Conscious Creativity by Philippa Stanton

Beautiful, colourful, inspiring photographs, but I found the text a bit flat and vague and so kept skimming through it to look at the next set of photos. It’s less a book of advice than Stanton’s portfolio, which is fine, but anyone looking for practical tips and advice will probably be disappointed.

The Gentle Art of Domesticity by Jane Brocket

Jane Brocket’s idea of domesticity is a lot like my own: making, baking, reading, gardening and looking for the beauty in everyday objects and happenings.

I first read this book not long after it was published in 2007 and was both thrilled and depressed to discover there was someone out there living the kind of life I wanted to lead while I was still so bogged down with child care. The idea of having time to pursue my own interests seemed a long way off – and it was – but the kids are grown now and it’s my time to fool around with yarn and experiment with recipes and take a ridiculous number of photos and read as many books as possible.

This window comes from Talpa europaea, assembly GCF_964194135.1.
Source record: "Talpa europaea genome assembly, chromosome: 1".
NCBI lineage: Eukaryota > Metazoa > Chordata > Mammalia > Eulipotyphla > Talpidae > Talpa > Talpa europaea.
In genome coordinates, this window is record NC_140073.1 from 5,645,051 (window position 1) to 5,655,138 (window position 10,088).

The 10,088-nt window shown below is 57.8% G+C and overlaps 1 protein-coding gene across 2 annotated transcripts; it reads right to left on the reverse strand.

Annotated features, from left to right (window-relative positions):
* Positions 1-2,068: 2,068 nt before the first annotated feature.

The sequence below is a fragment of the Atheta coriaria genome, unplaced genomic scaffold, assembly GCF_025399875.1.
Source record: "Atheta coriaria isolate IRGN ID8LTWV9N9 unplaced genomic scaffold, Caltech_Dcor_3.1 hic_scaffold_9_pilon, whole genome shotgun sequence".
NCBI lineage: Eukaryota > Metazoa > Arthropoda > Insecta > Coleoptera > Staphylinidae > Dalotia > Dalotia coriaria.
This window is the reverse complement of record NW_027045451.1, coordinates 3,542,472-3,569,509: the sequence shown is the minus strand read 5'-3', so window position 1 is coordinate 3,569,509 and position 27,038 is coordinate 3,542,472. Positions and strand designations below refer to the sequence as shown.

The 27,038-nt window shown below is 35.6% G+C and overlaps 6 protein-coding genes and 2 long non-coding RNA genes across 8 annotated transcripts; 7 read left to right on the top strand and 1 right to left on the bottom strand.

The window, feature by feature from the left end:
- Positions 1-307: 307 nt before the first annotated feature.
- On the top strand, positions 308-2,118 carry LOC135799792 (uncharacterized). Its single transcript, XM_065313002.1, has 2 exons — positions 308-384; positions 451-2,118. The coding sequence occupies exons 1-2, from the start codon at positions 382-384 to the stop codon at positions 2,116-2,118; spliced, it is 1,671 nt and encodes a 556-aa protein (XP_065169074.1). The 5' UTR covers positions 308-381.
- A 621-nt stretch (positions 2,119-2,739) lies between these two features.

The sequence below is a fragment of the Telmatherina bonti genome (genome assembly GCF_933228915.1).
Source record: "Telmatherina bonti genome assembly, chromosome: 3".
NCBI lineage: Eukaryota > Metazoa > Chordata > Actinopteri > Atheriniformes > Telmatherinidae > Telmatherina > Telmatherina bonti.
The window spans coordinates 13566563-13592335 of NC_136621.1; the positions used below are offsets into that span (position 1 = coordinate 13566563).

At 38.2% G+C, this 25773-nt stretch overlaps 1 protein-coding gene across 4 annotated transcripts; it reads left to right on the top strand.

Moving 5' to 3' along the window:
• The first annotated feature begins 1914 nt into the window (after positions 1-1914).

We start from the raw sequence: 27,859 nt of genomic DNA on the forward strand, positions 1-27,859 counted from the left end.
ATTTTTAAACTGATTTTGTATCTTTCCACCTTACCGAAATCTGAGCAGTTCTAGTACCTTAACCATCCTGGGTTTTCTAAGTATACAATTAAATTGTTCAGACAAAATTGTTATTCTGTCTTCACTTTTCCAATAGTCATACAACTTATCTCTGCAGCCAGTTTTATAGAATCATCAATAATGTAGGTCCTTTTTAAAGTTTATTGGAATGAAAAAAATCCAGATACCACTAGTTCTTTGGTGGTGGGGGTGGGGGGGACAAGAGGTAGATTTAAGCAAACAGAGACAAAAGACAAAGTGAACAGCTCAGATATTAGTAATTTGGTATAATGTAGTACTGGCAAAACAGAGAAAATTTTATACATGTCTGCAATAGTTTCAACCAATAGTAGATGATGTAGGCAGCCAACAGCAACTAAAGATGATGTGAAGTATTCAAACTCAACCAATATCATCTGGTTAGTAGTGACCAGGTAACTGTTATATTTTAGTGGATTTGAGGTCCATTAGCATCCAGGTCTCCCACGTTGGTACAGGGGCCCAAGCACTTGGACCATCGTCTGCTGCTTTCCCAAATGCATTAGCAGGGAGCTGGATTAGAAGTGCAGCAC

This is not a how-to book, although it does contain a few recipes. I’d call it inspirational or aspirational, perhaps, because Brocket has a great eye for colour and composition and, it seems, the budget for very high quality materials. Highly recommended for anyone interested in pursuing a creative life.

UnDo It! How Simple Lifestyle Changes Can Reverse Most Chronic Diseases by Dean Ornish MD and Anne Ornish

I don’t have a chronic disease – as far as I know, dun dun DUNNN – and hopefully I never will since I already follow most of the advice in UnDo It!

For anyone living the standard North American lifestyle (heavy on the animal products, light on the exercise), however, this might be able to convince them to change their ways.

The early chapters on the science were good, but after that, there was a little too much advertisement of their workshops and weird insistence that group therapy would be helpful for everyone. Frankly, I’d rather have the chronic disease.